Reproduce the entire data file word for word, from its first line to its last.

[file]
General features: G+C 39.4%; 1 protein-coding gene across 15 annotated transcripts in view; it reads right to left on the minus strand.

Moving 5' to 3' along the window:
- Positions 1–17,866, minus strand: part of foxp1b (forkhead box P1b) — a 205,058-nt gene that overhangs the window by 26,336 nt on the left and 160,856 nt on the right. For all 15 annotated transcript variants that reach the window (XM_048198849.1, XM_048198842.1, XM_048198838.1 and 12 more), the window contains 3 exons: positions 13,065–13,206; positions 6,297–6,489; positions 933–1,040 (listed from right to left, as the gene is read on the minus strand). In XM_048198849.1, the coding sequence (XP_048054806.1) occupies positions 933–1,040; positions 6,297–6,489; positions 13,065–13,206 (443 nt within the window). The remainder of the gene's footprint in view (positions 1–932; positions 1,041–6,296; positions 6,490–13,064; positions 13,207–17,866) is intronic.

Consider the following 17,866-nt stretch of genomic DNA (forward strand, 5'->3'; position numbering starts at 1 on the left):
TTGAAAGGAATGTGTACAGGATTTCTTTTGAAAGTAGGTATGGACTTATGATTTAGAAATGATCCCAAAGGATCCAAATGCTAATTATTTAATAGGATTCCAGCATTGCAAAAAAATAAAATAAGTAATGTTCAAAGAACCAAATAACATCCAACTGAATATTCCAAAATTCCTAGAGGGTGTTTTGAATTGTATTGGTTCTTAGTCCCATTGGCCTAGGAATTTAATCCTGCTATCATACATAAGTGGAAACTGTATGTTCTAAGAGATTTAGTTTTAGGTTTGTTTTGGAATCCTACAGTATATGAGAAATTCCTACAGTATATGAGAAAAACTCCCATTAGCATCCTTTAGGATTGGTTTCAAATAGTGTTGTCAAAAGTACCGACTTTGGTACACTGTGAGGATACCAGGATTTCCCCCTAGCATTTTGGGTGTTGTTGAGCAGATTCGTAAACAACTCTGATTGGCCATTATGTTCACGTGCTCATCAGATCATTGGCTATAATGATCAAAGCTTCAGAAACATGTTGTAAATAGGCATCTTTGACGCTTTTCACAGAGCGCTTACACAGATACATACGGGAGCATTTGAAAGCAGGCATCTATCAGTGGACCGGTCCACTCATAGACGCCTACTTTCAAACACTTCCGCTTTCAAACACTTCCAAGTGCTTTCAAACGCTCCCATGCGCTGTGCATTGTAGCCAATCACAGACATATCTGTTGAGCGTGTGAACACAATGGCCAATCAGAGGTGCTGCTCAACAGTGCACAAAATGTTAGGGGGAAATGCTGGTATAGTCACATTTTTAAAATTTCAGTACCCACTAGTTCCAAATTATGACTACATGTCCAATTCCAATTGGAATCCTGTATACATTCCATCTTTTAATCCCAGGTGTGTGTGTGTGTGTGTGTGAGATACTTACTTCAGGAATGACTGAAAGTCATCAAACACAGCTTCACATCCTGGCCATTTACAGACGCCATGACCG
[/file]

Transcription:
General features: G+C 39.4%; 1 protein-coding gene across 15 annotated transcripts in view; it reads right to left on the minus strand.

Moving 5' to 3' along the window:
- Positions 1–17,866, minus strand: part of foxp1b (forkhead box P1b) — a 205,058-nt gene that overhangs the window by 26,336 nt on the left and 160,856 nt on the right. For all 15 annotated transcript variants that reach the window (XM_048198849.1, XM_048198842.1, XM_048198838.1 and 12 more), the window contains 3 exons: positions 13,065–13,206; positions 6,297–6,489; positions 933–1,040 (listed from right to left, as the gene is read on the minus strand). In XM_048198849.1, the coding sequence (XP_048054806.1) occupies positions 933–1,040; positions 6,297–6,489; positions 13,065–13,206 (443 nt within the window). The remainder of the gene's footprint in view (positions 1–932; positions 1,041–6,296; positions 6,490–13,064; positions 13,207–17,866) is intronic.

Consider the following 17,866-nt stretch of genomic DNA (forward strand, 5'->3'; position numbering starts at 1 on the left):
TTGAAAGGAATGTGTACAGGATTTCTTTTGAAAGTAGGTATGGACTTATGATTTAGAAATGATCCCAAAGGATCCAAATGCTAATTATTTAATAGGATTCCAGCATTGCAAAAAAATAAAATAAGTAATGTTCAAAGAACCAAATAACATCCAACTGAATATTCCAAAATTCCTAGAGGGTGTTTTGAATTGTATTGGTTCTTAGTCCCATTGGCCTAGGAATTTAATCCTGCTATCATACATAAGTGGAAACTGTATGTTCTAAGAGATTTAGTTTTAGGTTTGTTTTGGAATCCTACAGTATATGAGAAATTCCTACAGTATATGAGAAAAACTCCCATTAGCATCCTTTAGGATTGGTTTCAAATAGTGTTGTCAAAAGTACCGACTTTGGTACACTGTGAGGATACCAGGATTTCCCCCTAGCATTTTGGGTGTTGTTGAGCAGATTCGTAAACAACTCTGATTGGCCATTATGTTCACGTGCTCATCAGATCATTGGCTATAATGATCAAAGCTTCAGAAACATGTTGTAAATAGGCATCTTTGACGCTTTTCACAGAGCGCTTACACAGATACATACGGGAGCATTTGAAAGCAGGCATCTATCAGTGGACCGGTCCACTCATAGACGCCTACTTTCAAACACTTCCGCTTTCAAACACTTCCAAGTGCTTTCAAACGCTCCCATGCGCTGTGCATTGTAGCCAATCACAGACATATCTGTTGAGCGTGTGAACACAATGGCCAATCAGAGGTGCTGCTCAACAGTGCACAAAATGTTAGGGGGAAATGCTGGTATAGTCACATTTTTAAAATTTCAGTACCCACTAGTTCCAAATTATGACTACATGTCCAATTCCAATTGGAATCCTGTATACATTCCATCTTTTAATCCCAGGTGTGTGTGTGTGTGTGTGTGAGATACTTACTTCAGGAATGACTGAAAGTCATCAAACACAGCTTCACATCCTGGCCATTTACAGACGCCATGACCG